Whatís wrong with this picture?

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Model T Ford Forum: Forum 2018: Whatís wrong with this picture?
Top of pagePrevious messageNext messageBottom of page Link to this message  By don ellis on Sunday, April 01, 2018 - 07:22 pm:

I got this axle with some parts Saturday, check the date


Top of pagePrevious messageNext messageBottom of page Link to this message  By Wayne Sheldon, Grass Valley, CA on Sunday, April 01, 2018 - 07:45 pm:

Most of the dated axles I have looked at were '20 to '23, with a few into '24 and '25. I have long wondered how late they got dated that way, and whether it was only certain auxiliary suppliers.
Is there a makers mark somewhere on the axle? (They're usually outboard of the spring perch.)


Top of pagePrevious messageNext messageBottom of page Link to this message  By don ellis on Sunday, April 01, 2018 - 07:49 pm:

Look close at the date


Top of pagePrevious messageNext messageBottom of page Link to this message  By Mark Strange - Hillsboro, MO on Sunday, April 01, 2018 - 08:06 pm:

Production of engines continued well past the official end of whole car production, why not other major parts like front axles? Also, to my eye the 8 appears to be upside down. :-)


Top of pagePrevious messageNext messageBottom of page Link to this message  By don ellis on Sunday, April 01, 2018 - 08:08 pm:

Thatís a three thatís upside down


Top of pagePrevious messageNext messageBottom of page Link to this message  By Charlie B actually in Toms River N.J. on Sunday, April 01, 2018 - 08:44 pm:

He's right.


Top of pagePrevious messageNext messageBottom of page Link to this message  By Mark Gregush Portland Oregon on Sunday, April 01, 2018 - 08:46 pm:

In the past there have been photos posted of the dates, same axle, different date on each side.


Top of pagePrevious messageNext messageBottom of page Link to this message  By Larry Smith, Lomita, California on Sunday, April 01, 2018 - 09:27 pm:

I believe Herbrand was the only company that dated axles.


Top of pagePrevious messageNext messageBottom of page Link to this message  By Ron Patterson-Nicholasville, Kentucky on Sunday, April 01, 2018 - 10:05 pm:

AAXC is a Ford metallurgical composition variant.Ē


Top of pagePrevious messageNext messageBottom of page Link to this message  By Allan Bennett - Australia on Sunday, April 01, 2018 - 11:05 pm:

Rather than dated axles, it would make more sense if the date referred to the die used to stamp the axles. That would also explain axles with different dates on either side.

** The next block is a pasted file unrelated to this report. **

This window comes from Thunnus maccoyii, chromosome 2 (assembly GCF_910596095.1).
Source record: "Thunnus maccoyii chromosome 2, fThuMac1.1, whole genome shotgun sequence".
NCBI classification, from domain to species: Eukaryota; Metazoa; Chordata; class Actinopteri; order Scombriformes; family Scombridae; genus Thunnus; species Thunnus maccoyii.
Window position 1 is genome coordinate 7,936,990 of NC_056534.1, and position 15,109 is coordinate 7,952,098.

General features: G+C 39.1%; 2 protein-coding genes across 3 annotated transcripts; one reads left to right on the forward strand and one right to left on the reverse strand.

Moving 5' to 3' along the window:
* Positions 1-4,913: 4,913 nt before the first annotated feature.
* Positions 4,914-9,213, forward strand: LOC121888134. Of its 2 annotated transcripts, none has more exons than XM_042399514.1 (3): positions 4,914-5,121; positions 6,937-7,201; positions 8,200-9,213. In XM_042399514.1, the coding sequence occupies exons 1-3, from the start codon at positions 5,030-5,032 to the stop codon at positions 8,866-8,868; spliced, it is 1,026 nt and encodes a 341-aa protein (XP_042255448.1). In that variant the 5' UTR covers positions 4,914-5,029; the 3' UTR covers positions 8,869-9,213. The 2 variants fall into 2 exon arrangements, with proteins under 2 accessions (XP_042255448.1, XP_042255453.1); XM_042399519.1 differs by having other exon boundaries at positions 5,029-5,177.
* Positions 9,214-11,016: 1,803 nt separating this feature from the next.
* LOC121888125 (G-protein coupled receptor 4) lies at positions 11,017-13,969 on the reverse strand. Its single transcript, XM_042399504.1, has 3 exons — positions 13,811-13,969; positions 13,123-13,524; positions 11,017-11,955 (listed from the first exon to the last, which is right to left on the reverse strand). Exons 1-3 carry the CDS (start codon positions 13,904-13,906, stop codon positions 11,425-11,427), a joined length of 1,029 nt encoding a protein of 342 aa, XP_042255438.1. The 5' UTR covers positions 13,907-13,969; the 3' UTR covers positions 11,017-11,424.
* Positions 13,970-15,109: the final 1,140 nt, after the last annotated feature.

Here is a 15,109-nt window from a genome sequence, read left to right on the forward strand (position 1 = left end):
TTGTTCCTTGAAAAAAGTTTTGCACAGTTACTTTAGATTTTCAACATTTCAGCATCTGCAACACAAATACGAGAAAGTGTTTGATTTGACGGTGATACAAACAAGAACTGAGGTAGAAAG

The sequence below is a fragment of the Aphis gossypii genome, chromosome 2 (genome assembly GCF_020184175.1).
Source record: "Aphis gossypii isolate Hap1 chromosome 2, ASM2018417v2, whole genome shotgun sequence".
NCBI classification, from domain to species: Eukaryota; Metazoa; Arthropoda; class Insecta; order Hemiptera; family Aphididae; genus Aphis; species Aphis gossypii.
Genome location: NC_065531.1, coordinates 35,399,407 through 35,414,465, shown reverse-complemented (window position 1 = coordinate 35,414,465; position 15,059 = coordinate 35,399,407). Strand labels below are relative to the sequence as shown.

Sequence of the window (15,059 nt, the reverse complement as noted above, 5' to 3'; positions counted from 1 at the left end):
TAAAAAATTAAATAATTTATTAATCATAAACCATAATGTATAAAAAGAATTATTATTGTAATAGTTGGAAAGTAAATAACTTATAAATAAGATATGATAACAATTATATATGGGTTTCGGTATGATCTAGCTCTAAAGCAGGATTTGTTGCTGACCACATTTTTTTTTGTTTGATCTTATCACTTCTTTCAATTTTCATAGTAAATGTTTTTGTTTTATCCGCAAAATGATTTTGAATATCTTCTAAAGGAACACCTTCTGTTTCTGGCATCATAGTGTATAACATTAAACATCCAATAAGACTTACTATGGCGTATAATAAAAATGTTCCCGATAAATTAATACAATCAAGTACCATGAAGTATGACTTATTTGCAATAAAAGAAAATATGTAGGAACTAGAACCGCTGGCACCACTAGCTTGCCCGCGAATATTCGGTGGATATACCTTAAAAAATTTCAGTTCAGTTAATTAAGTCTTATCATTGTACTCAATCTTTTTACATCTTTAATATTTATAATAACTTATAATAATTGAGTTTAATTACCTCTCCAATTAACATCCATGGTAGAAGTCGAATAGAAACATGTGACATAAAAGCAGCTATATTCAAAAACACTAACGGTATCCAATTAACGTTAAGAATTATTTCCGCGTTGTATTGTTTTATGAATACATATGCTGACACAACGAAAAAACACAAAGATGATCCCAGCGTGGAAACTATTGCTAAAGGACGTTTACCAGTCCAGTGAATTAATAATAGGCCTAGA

Allan from down under.


Top of pagePrevious messageNext messageBottom of page Link to this message  By Aaron Griffey, Hayward Ca. on Monday, April 02, 2018 - 12:09 am:

Engines were made until the spring of 1941. Why not axles?
Could be a 3 or even a mistake.


Top of pagePrevious messageNext messageBottom of page Link to this message  By Tony Bowker, Ramona, CA on Monday, April 02, 2018 - 07:46 pm:

If you blow up the 26 the six looks more like an upside down 3.


Top of pagePrevious messageNext messageBottom of page Link to this message  By Wayne Sheldon, Grass Valley, CA on Monday, April 02, 2018 - 09:29 pm:

Cute. I still can't see that as an upside-down "3" in the first picture (it starts to show at about 250 percent zoom, but begins to blur a bit). But in the close-up it clearly looks to be.
Rats. It must be a common '23 (mold) axle, not an end or past end of production axle.
Still an interesting item. I know that I have seen a couple engine blocks with part of the date upside-down on them. It seemed to be a fairly common error, working with movable dies in poor light in the factories as they were.
In coin and stamp collecting, errors like that become quite valuable. Maybe we should do the same for cars?


Top of pagePrevious messageNext messageBottom of page Link to this message  By Tony Bowker, Ramona, CA on Tuesday, April 03, 2018 - 01:56 pm:

Oh Wayne, I know itís a little blurred, but it sure looks like a three to me. :-)


Top of pagePrevious messageNext messageBottom of page Link to this message  By john kuehn on Tuesday, April 03, 2018 - 06:26 pm:

So how was the lettering and numbers applied to the axles. Was the raised numbering effect caused by stamping the numbers and letters into the axle mold and then stamping the axle? Just wondering.


Top of pagePrevious messageNext messageBottom of page Link to this message  By Allan Bennett - Australia on Tuesday, April 03, 2018 - 08:44 pm:

John, for the numbers to be embossed on the axle, they must have been engraved in the stamping die. For this reason alone, I suggest the date is used as a record of the die used, rather than a date of manufacture. Otherwsise, they would have to be changing die each day.

On some of the tools, the Ford logo and numbers are embossed by stamping the background down.

Allan from down under.


Top of pagePrevious messageNext messageBottom of page Link to this message  By Jerome Hoffman, Hays Kansas on Wednesday, April 04, 2018 - 01:01 pm:

My guess is an upside 3, I have 4 or 5 dated axles, 2 are in 1912 and I believe a 25 and two 1926 axles.


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